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Chapter 12

The industrial Revolution Reconsidered

The Industrial Revolution has been widely considered by modern economic

historians as a watershed dividing human history.
The eras that preceded it are regarded as a prelude to the rapid
social and economic change unleashed in Great Britain beginning with the last
half of the eighteenth century. It is easy to
understand this preoccupation with the Industrial Revolution.
The process of sustained economic growth that historians believe
began between 1750 and 1830 radically altered the manner and
standard of living of Western men and women. If an ancient
Greek had been miraculously transported through time to the
England of 1750, he or she would have found much that was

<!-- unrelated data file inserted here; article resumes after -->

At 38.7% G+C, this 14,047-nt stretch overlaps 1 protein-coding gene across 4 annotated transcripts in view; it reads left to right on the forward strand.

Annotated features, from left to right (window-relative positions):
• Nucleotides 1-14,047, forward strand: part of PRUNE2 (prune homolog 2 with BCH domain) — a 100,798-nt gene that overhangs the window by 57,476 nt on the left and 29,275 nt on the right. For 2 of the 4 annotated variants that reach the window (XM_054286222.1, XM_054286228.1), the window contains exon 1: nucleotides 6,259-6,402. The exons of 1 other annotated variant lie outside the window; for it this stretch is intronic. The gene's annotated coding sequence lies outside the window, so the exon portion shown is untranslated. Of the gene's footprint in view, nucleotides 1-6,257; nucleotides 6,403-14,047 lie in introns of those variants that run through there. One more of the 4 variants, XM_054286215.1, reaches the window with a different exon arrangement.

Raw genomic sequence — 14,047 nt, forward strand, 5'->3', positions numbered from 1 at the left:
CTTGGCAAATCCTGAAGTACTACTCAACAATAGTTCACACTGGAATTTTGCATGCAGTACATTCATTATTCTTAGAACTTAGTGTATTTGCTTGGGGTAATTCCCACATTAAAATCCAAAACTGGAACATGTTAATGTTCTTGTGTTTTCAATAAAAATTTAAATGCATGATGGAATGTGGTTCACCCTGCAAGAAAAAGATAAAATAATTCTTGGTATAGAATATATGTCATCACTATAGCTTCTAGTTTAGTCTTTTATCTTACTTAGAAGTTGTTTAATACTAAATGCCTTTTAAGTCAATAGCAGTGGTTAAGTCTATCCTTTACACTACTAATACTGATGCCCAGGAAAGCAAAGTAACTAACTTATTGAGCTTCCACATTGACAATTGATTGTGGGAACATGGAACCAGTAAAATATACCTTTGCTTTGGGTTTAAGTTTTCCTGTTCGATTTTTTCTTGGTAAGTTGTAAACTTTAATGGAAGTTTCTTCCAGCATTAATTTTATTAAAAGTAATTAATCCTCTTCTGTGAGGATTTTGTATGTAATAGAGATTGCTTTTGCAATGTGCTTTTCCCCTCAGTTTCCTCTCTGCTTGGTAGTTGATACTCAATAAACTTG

familiar. The Greek alighting two centuries later, however, would
discover what would appear to be an unreal world in which
little would be recognizable or even understandable, so much
had the state of mankind been altered in that relatively brief
historical time span.

What were the changes? They can be stated as follows:

1. Population growth occurred at an unprecedented rate. Demographers estimate

that world population was approximately eight hundred million in 1750. It was in
excess of four billion by 1980. (Coale 1974:43)